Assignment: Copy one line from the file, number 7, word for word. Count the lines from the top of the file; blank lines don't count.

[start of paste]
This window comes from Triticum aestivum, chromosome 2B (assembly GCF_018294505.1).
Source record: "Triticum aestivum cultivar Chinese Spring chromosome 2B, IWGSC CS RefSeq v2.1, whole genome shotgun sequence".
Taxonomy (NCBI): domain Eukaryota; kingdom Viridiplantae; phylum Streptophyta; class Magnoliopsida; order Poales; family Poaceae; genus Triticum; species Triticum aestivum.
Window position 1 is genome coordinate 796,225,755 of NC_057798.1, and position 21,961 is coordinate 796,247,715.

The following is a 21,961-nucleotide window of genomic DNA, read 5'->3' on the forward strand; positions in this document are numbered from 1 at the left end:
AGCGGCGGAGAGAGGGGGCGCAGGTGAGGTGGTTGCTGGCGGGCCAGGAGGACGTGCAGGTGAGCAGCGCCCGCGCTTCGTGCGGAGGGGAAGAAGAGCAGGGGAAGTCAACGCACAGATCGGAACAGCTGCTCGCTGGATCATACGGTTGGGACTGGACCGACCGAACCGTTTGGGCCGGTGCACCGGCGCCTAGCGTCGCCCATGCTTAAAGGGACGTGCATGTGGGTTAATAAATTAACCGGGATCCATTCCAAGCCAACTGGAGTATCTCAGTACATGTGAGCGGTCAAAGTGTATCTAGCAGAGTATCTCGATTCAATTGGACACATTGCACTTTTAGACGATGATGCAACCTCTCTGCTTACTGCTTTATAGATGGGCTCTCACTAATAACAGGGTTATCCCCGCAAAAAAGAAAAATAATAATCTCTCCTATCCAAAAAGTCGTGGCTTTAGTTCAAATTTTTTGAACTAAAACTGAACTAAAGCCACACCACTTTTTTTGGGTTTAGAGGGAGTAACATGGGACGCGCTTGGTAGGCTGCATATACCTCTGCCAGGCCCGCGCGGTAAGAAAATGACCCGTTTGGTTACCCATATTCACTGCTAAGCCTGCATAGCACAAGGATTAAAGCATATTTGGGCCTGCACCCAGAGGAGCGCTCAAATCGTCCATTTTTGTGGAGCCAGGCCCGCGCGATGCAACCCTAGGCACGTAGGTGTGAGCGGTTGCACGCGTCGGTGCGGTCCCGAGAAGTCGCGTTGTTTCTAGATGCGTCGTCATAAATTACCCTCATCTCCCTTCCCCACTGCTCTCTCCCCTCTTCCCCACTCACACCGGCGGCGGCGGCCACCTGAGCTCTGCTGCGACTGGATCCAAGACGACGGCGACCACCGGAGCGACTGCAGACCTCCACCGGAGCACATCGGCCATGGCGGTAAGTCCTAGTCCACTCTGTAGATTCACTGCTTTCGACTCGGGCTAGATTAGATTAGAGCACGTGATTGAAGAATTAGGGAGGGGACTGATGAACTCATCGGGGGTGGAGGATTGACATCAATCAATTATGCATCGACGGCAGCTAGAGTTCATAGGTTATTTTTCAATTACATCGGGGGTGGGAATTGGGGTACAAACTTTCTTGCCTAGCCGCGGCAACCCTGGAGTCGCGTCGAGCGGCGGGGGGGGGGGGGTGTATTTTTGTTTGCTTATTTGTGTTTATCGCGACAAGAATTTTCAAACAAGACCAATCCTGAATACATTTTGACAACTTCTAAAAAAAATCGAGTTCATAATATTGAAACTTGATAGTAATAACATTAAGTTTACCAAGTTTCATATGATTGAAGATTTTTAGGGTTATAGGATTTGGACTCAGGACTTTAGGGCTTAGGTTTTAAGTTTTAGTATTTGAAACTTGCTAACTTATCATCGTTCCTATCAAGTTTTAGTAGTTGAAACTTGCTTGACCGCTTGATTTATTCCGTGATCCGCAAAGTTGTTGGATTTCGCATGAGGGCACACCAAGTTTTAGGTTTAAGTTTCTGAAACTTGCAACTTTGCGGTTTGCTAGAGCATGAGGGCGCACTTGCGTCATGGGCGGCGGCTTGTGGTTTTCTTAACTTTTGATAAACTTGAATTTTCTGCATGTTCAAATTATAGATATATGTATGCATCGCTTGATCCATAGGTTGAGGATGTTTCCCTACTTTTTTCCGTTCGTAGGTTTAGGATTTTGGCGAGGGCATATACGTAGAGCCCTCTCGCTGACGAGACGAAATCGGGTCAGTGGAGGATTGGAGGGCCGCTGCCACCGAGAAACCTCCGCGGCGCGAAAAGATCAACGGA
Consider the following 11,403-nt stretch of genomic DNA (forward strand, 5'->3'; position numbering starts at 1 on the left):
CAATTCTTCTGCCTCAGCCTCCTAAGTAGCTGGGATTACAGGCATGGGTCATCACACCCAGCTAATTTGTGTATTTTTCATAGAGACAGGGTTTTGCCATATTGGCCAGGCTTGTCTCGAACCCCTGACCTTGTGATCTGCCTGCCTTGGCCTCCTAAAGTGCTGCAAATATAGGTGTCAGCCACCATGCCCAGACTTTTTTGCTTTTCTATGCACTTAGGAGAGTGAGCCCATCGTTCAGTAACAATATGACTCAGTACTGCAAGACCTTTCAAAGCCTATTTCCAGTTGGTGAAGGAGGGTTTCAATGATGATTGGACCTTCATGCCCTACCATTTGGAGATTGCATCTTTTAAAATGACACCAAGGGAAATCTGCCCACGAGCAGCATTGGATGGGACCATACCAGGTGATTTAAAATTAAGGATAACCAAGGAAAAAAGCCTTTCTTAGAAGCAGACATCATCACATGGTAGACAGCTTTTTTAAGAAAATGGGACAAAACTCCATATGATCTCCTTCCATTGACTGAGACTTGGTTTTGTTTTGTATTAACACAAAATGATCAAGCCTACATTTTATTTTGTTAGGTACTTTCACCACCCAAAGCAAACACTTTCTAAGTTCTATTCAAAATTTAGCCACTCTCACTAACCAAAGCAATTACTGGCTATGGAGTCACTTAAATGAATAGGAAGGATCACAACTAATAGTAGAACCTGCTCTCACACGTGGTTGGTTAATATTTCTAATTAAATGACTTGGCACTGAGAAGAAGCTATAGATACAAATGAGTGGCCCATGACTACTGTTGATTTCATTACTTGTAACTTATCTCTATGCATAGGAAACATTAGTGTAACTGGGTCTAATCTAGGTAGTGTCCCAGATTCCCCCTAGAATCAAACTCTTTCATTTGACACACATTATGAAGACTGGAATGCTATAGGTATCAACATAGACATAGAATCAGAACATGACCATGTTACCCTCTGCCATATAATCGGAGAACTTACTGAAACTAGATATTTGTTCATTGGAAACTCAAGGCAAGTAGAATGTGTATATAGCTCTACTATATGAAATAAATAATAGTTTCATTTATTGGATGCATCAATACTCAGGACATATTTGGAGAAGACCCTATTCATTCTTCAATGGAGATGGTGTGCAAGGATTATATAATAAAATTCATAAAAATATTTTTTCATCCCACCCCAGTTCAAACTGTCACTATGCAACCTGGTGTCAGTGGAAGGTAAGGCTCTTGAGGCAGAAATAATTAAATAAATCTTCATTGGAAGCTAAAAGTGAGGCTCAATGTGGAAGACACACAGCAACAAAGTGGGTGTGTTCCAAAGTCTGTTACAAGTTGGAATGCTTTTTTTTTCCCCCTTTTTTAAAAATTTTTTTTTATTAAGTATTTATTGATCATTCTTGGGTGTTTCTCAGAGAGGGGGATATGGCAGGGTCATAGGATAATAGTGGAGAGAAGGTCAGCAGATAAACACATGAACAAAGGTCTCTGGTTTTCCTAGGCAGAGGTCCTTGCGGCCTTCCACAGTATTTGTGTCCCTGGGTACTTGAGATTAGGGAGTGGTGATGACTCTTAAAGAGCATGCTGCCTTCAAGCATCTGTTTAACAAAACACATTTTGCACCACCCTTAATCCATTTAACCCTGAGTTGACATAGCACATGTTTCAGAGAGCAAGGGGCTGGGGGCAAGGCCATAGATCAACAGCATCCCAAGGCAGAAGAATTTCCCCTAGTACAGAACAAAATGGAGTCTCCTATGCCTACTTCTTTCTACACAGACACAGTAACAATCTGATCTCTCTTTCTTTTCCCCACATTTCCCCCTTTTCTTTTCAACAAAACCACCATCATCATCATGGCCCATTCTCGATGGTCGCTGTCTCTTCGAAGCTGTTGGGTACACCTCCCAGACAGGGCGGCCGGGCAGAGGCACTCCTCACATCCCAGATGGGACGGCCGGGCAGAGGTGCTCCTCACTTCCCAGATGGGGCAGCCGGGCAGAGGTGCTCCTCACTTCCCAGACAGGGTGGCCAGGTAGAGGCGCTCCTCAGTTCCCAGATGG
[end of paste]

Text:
Consider the following 11,403-nt stretch of genomic DNA (forward strand, 5'->3'; position numbering starts at 1 on the left):